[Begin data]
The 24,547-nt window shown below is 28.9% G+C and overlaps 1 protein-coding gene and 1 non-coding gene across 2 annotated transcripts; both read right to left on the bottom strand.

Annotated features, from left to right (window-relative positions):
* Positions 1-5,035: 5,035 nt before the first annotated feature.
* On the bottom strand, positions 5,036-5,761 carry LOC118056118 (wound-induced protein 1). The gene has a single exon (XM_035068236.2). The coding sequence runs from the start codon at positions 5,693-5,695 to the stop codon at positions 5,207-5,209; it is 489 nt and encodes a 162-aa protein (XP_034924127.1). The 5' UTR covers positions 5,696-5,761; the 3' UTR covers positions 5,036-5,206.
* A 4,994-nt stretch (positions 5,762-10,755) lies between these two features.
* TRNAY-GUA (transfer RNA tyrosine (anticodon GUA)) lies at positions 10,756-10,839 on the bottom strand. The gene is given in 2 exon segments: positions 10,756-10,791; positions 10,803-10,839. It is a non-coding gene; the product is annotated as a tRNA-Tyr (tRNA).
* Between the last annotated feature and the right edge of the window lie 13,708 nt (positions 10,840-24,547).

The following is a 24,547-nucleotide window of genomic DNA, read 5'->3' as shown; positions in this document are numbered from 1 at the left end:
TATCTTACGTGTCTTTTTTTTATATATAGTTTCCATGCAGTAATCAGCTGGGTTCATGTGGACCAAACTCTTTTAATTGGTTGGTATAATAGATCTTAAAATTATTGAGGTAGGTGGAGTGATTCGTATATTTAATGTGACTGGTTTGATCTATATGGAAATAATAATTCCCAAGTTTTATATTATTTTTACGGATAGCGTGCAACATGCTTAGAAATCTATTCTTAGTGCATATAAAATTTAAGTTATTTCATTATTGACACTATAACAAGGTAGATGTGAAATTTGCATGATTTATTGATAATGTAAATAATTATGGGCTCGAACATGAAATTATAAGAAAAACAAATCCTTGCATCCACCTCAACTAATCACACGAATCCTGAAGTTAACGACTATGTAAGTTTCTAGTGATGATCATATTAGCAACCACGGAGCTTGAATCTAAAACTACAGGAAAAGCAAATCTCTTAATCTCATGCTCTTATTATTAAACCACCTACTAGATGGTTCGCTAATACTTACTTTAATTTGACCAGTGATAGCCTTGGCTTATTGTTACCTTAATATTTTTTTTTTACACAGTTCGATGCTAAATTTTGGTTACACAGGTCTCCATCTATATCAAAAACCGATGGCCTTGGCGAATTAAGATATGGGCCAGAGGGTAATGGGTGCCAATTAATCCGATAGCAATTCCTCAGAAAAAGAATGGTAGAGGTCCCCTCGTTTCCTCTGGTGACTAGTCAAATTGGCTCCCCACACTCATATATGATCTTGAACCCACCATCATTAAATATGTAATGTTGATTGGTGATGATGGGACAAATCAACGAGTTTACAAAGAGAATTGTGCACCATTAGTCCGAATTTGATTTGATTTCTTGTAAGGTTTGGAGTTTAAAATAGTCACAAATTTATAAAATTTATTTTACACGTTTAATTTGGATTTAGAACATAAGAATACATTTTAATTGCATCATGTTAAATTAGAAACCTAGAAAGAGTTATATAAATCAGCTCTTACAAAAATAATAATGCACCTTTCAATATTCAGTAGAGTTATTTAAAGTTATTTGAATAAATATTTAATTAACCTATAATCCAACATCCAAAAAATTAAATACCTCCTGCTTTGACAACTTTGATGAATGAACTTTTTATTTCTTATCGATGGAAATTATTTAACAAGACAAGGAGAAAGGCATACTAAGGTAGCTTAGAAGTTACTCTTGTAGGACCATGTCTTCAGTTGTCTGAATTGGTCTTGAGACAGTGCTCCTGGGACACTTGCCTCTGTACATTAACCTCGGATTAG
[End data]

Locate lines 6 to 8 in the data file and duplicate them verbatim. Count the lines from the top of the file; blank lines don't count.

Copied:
* TRNAY-GUA (transfer RNA tyrosine (anticodon GUA)) lies at positions 10,756-10,839 on the bottom strand. The gene is given in 2 exon segments: positions 10,756-10,791; positions 10,803-10,839. It is a non-coding gene; the product is annotated as a tRNA-Tyr (tRNA).
* Between the last annotated feature and the right edge of the window lie 13,708 nt (positions 10,840-24,547).

The following is a 24,547-nucleotide window of genomic DNA, read 5'->3' as shown; positions in this document are numbered from 1 at the left end: